What a great idea; cooking and architecture! How about buying graham crackers and using them as the base. Then buy or make royal icing as glue. Buy different candies for architectural elements; sticks, column, spheres, etc. Have the kids create a 'facade' of a building style. If you are really adventurous, have them do a complete standing building. Build these on cardboard sheets covered with wax paper or aluminum foil. If you are using icing in tubes, the kids could create scroll work with the icing on wax paper and then 'glue' it to the buildings with royal icing.
If all of this is outside of your budget, you can ask the kids to bring either a bag of candy or a tube of icing and then share. Take a tour of the candy isle and let your architectural creativity run wild.
It would be worth buying a box of disposible gloves for the kids, and maybe dress them in aprons.
From: Mark Alexander [mailto:firstname.lastname@example.org]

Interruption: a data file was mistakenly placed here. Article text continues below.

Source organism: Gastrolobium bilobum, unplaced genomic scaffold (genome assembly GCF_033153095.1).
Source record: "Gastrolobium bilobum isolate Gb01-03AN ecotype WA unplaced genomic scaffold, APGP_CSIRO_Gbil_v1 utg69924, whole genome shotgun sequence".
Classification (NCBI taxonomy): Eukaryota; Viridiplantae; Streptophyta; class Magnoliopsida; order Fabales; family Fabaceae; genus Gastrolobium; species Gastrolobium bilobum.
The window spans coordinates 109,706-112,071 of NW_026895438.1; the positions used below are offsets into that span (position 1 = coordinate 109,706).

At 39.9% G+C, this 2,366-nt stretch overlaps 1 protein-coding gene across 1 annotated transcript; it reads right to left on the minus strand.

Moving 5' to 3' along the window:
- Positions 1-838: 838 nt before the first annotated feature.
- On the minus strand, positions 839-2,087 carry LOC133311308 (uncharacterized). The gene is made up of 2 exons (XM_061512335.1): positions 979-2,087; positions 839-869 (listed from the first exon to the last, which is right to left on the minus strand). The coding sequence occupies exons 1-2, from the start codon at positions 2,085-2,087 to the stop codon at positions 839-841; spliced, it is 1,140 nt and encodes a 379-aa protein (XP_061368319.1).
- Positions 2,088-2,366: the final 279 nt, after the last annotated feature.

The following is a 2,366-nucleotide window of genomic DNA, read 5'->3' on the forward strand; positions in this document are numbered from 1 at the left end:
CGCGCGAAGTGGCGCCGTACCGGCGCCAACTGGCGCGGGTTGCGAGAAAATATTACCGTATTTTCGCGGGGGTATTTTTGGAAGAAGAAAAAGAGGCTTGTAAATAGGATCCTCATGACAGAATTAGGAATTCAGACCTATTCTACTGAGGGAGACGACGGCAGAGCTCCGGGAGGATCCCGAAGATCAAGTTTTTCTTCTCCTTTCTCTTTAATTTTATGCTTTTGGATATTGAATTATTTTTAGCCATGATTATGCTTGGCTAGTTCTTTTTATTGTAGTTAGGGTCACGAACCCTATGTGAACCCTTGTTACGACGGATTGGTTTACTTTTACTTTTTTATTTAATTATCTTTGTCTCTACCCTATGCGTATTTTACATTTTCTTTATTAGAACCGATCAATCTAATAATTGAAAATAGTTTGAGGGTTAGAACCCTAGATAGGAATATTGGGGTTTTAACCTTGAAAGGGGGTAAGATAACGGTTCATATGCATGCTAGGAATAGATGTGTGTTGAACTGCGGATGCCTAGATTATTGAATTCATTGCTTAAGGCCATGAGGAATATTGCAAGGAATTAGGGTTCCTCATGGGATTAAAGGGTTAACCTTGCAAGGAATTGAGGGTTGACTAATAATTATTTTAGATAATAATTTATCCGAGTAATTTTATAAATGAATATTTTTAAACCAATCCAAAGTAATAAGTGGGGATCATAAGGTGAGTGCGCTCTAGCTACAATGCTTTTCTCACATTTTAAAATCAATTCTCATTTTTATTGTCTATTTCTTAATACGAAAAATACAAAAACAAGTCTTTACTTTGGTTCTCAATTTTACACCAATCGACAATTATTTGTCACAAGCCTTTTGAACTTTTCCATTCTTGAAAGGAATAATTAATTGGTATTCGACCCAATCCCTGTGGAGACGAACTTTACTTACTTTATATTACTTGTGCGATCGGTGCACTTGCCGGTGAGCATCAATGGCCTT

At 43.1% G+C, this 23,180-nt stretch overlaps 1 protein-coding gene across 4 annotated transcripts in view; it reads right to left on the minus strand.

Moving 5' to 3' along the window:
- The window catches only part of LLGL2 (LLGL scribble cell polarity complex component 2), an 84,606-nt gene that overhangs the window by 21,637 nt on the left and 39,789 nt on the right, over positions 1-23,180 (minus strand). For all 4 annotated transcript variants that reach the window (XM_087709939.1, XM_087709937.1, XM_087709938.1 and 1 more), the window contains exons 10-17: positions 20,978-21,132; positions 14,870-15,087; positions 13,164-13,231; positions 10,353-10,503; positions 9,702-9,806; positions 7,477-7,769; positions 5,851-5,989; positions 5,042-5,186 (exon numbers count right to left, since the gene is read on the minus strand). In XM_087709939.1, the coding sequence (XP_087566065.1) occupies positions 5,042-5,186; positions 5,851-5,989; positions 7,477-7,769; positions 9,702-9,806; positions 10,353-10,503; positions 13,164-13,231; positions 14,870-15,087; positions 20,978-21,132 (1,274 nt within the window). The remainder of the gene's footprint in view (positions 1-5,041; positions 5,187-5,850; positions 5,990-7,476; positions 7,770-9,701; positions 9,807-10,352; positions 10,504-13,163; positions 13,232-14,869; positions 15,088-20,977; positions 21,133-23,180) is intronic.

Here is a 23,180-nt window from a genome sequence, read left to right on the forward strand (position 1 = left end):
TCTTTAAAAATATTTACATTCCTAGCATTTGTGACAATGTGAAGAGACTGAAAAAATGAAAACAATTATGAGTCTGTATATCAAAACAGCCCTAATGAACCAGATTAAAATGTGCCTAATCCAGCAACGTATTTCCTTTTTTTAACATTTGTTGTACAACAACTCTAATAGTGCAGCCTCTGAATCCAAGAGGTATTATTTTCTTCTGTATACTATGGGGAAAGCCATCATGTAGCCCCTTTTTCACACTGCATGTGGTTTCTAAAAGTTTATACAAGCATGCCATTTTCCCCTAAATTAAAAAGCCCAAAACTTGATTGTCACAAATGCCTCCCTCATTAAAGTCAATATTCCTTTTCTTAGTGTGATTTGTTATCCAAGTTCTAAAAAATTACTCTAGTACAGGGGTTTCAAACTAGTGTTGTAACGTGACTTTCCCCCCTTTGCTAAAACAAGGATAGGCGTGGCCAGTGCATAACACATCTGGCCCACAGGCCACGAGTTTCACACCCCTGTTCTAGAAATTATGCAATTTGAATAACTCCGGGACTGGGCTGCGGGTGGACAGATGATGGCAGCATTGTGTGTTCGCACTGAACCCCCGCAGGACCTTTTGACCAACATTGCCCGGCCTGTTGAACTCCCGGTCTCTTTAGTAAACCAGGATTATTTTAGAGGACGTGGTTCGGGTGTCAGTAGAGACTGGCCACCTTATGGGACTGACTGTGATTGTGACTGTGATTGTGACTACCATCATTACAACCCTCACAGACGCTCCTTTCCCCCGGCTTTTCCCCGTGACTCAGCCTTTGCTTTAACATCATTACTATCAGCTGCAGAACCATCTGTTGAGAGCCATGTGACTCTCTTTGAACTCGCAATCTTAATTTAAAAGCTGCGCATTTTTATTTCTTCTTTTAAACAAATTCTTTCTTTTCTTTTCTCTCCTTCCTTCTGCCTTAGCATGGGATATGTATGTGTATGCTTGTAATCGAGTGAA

Sent: Monday, May 13, 2002 10:21 AM
To: ArtsEdNet Talk
Subject: Baking Architecture Recipies
Does anyone have any ideas combining architecture and baking?
My 8th graders need to complete an architecture unit, to meet the curriculum. I've introduced them to the three architecture orders of the golden age of Greece, and we've done a photo trip through our town looking at the Greek revival arcitecture, and we've discussed how the ancient Greek architecture has influenced our local architecture.
A large group of 8th graders wants to do a "Art Cooking" project (we have a full size kitchen range in the artroom, and a small fridge) I thought it might be fun to combine cooking with architecture.
Ideas I have not yet boiled down: architectural details in gingerbread, gingerbread houses, etc?
Any other ideas?
Thanks in advance, Mark (who can cook, but isn't a baker)